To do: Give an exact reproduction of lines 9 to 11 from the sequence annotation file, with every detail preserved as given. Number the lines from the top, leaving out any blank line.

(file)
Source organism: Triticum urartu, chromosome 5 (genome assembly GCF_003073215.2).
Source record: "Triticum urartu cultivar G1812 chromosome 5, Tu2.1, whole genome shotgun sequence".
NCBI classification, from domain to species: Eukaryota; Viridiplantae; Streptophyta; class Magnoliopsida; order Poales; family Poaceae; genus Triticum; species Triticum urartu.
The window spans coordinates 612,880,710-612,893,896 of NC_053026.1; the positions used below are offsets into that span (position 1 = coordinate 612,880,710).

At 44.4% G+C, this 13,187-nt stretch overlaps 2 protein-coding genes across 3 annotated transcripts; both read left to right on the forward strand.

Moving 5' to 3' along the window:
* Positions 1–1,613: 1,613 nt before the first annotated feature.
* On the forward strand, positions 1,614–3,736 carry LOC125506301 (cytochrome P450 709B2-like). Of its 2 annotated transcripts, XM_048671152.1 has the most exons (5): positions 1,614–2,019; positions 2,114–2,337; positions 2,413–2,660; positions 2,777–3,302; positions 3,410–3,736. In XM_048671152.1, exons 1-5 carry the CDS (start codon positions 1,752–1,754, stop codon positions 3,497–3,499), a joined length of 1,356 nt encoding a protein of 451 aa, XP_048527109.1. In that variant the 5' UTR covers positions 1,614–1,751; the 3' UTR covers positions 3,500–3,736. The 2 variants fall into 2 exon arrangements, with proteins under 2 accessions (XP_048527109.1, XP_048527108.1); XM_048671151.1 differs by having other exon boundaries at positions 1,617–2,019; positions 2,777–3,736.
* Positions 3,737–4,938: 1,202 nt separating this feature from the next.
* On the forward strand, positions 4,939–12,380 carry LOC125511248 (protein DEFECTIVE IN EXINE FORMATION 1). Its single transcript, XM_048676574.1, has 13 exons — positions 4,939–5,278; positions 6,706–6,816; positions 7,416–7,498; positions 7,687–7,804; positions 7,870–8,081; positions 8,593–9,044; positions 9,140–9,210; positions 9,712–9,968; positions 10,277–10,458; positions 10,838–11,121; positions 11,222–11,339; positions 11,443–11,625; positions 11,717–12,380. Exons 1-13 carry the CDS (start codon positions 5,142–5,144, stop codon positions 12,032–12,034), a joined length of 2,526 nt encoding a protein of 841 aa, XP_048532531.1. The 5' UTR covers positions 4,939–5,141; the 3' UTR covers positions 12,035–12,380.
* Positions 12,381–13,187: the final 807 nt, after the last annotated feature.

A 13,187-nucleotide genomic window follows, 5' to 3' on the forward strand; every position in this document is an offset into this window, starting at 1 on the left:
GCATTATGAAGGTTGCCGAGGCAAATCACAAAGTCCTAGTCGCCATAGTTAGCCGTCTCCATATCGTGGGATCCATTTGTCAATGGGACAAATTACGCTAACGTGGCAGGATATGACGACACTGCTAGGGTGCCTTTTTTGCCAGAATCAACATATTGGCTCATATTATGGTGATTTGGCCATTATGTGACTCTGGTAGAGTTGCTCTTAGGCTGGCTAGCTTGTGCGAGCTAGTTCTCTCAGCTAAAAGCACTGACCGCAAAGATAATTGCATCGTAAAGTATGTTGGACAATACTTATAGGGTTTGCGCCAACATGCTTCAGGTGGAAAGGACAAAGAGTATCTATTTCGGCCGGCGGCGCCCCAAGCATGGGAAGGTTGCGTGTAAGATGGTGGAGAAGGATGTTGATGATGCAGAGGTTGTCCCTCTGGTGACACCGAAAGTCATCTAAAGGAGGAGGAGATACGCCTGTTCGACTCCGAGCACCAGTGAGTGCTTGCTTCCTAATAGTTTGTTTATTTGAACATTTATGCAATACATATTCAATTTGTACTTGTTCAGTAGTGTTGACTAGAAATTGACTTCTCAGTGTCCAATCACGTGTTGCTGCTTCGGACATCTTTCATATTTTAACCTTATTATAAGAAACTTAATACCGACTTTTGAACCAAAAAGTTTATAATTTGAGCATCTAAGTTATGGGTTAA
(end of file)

* Positions 3,737–4,938: 1,202 nt separating this feature from the next.
* On the forward strand, positions 4,939–12,380 carry LOC125511248 (protein DEFECTIVE IN EXINE FORMATION 1). Its single transcript, XM_048676574.1, has 13 exons — positions 4,939–5,278; positions 6,706–6,816; positions 7,416–7,498; positions 7,687–7,804; positions 7,870–8,081; positions 8,593–9,044; positions 9,140–9,210; positions 9,712–9,968; positions 10,277–10,458; positions 10,838–11,121; positions 11,222–11,339; positions 11,443–11,625; positions 11,717–12,380. Exons 1-13 carry the CDS (start codon positions 5,142–5,144, stop codon positions 12,032–12,034), a joined length of 2,526 nt encoding a protein of 841 aa, XP_048532531.1. The 5' UTR covers positions 4,939–5,141; the 3' UTR covers positions 12,035–12,380.
* Positions 12,381–13,187: the final 807 nt, after the last annotated feature.